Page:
ONEAs the COVID-19 pandemic continues to worsen burnout and fatigue, many people are eager to take a deep breath and find a more balanced approach to life – at home, the office, and the gym.
There are signs that people are seeking the mental health benefits of exercise even more than the physical ones. According to a 2022 trends report by online fitness class scheduling platform Mindbody, the top two reasons Americans exercise now are to reduce stress and feel better mentally. This is an impressive change even from the recent pre-pandemic past; in 2019, controlling weight and looking better were top motivators for many exercisers, according to that year’s Mindbody report.
Similar trends are appearing in the scientific literature, says Genevieve Dunton, head of health behavior research at the University of Southern California’s Keck School of Medicine. “People are reporting slightly different reasons for wanting to be active,” compared to before the pandemic, Dunton says. “The reasons are certainly more about reducing stress, releasing anxiety and improving sleep.”
The link between physical activity and mental well-being is well established. People have been talking about the mood-enhancing “runner’s high” for at least half a century, and countless studies — including one conducted by Dunton during the pandemic — confirm that exercise can improve mental health and mood, potentially even preventing it. or lessening symptoms of depression. for some people. But the pandemic seems to have heralded a culture shift in the fitness world, as in so many others: Mental well-being is no longer a happy side effect of an exercise routine meant to burn calories or sculpt a six pack. For many people, now is the main point.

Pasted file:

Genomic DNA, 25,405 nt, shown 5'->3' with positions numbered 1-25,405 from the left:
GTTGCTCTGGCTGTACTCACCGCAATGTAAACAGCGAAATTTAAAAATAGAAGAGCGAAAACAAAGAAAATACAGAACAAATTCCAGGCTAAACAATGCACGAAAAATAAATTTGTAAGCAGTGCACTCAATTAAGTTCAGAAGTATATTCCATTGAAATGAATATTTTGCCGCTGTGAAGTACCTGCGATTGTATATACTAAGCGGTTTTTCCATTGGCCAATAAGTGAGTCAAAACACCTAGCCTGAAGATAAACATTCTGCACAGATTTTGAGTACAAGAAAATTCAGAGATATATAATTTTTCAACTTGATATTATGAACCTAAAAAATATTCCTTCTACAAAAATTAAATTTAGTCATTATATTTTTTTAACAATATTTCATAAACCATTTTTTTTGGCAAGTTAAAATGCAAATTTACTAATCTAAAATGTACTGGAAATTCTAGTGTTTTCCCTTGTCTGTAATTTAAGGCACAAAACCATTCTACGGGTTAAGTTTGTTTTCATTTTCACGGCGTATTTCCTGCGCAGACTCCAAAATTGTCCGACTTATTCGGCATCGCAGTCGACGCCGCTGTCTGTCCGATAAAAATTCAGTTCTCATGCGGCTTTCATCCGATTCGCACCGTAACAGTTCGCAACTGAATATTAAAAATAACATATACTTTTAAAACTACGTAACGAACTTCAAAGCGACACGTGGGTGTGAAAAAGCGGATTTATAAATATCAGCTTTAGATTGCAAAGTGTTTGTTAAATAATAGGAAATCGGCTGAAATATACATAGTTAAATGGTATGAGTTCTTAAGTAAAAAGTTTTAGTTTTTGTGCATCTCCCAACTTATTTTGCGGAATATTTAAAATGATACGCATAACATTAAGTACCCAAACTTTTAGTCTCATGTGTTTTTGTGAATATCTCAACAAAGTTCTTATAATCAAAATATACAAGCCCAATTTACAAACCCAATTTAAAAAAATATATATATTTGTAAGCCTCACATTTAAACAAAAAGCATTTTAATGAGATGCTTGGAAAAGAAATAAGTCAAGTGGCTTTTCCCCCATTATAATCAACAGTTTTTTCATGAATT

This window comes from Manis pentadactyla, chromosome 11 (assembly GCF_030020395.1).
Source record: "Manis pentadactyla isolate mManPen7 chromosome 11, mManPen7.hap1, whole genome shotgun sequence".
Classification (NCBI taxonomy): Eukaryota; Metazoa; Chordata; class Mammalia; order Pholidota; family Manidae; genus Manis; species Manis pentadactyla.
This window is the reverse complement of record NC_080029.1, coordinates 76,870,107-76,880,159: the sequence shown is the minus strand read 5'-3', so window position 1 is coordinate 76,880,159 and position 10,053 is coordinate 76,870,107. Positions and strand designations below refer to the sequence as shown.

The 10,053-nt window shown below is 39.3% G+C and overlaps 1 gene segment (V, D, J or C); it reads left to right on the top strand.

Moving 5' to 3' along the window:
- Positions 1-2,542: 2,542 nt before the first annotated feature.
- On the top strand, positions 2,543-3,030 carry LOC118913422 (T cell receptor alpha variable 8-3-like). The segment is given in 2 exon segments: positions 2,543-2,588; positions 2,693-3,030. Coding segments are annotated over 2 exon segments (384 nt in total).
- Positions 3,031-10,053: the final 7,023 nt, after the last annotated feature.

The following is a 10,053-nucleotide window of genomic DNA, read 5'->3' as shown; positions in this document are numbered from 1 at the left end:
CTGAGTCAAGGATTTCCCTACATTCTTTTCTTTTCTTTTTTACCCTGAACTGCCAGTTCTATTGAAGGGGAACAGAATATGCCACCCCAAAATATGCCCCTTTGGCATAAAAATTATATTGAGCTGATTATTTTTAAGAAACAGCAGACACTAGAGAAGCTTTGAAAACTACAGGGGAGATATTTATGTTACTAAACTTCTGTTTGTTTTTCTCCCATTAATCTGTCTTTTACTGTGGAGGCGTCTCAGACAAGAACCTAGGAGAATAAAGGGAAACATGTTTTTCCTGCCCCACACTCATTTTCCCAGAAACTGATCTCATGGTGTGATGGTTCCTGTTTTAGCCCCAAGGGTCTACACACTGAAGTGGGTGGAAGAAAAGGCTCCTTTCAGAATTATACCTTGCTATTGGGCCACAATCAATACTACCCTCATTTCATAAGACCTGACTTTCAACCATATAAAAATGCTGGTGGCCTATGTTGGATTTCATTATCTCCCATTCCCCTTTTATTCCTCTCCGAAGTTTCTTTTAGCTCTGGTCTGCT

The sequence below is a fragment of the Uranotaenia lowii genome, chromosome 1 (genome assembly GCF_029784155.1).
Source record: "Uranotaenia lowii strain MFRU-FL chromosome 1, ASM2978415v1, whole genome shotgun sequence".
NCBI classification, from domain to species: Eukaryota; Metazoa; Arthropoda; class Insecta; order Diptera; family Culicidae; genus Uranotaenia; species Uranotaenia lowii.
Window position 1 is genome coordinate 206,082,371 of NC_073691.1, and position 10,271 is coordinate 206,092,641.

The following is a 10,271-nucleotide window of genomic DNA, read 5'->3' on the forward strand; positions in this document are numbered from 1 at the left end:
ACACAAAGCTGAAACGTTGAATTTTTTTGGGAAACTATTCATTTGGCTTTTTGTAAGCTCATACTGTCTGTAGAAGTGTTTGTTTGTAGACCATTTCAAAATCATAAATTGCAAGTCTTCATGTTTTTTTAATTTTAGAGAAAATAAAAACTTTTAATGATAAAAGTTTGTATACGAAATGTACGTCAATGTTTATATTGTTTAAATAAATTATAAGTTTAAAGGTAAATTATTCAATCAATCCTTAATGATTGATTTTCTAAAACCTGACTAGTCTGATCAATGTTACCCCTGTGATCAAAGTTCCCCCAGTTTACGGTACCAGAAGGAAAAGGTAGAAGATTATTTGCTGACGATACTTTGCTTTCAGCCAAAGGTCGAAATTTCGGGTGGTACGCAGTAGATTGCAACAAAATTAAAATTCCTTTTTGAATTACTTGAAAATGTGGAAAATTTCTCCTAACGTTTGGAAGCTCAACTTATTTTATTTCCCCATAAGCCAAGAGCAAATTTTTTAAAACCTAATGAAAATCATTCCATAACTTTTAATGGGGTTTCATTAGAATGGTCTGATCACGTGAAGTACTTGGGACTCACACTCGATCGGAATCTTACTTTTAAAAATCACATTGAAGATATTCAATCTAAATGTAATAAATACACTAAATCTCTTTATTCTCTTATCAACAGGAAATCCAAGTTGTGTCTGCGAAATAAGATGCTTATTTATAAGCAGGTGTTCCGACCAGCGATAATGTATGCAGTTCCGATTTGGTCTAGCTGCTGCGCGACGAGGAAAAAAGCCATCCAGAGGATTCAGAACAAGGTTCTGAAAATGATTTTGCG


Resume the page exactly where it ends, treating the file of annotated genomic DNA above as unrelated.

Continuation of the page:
“Everything changes when the world is turned upside down,” says Dunton. “If someone is dealing with sleep problems or feeling very anxious or stressed, that becomes the number one priority, and the other priorities shift down.”
Fitness brands have noticed this shift, says Natalia Mehlman Petrzela, associate professor of history at the New School and author of fit nation, a forthcoming book on the history and culture of exercise in the US “You now see a lot more exercise programs advertising themselves as [for] mental health or self-care, rather than [with] a competitive and demanding ethos,” she says.
Super intense fitness studios are even adapting to suit the moment. Tone House, which offers athletic conditioning classes that are often called the toughest workouts in New York City, has slowed down lately, says COO Elvira Yambot. The brand has recently started offering intermediate and introductory versions of its signature workout, acknowledging that “you can’t [always] I want to go 500% in an advanced class” — and that many people are a little out of shape after being more sedentary in the last couple of years, says Yambot.